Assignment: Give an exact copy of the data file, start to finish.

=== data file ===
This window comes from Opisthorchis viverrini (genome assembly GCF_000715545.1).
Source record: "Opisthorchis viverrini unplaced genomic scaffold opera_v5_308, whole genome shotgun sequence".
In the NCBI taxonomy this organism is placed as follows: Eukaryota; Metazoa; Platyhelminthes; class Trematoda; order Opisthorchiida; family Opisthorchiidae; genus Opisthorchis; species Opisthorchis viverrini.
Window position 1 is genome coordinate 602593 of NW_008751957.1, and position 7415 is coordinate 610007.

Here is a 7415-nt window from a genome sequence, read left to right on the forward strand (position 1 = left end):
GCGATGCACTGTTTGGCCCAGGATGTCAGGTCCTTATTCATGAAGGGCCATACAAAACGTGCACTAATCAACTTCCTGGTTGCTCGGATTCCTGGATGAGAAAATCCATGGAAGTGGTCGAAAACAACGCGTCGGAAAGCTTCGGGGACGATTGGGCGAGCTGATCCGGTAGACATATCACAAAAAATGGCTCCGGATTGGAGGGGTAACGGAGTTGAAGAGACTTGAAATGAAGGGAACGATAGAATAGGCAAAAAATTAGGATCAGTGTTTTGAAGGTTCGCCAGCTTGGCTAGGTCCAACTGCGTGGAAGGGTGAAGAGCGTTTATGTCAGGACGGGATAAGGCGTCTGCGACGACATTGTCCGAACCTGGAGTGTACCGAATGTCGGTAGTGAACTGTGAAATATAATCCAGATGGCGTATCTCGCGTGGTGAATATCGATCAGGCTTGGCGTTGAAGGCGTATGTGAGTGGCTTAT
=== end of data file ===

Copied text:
This window comes from Opisthorchis viverrini (genome assembly GCF_000715545.1).
Source record: "Opisthorchis viverrini unplaced genomic scaffold opera_v5_308, whole genome shotgun sequence".
In the NCBI taxonomy this organism is placed as follows: Eukaryota; Metazoa; Platyhelminthes; class Trematoda; order Opisthorchiida; family Opisthorchiidae; genus Opisthorchis; species Opisthorchis viverrini.
Window position 1 is genome coordinate 602593 of NW_008751957.1, and position 7415 is coordinate 610007.

Here is a 7415-nt window from a genome sequence, read left to right on the forward strand (position 1 = left end):
GCGATGCACTGTTTGGCCCAGGATGTCAGGTCCTTATTCATGAAGGGCCATACAAAACGTGCACTAATCAACTTCCTGGTTGCTCGGATTCCTGGATGAGAAAATCCATGGAAGTGGTCGAAAACAACGCGTCGGAAAGCTTCGGGGACGATTGGGCGAGCTGATCCGGTAGACATATCACAAAAAATGGCTCCGGATTGGAGGGGTAACGGAGTTGAAGAGACTTGAAATGAAGGGAACGATAGAATAGGCAAAAAATTAGGATCAGTGTTTTGAAGGTTCGCCAGCTTGGCTAGGTCCAACTGCGTGGAAGGGTGAAGAGCGTTTATGTCAGGACGGGATAAGGCGTCTGCGACGACATTGTCCGAACCTGGAGTGTACCGAATGTCGGTAGTGAACTGTGAAATATAATCCAGATGGCGTATCTCGCGTGGTGAATATCGATCAGGCTTGGCGTTGAAGGCGTATGTGAGTGGCTTAT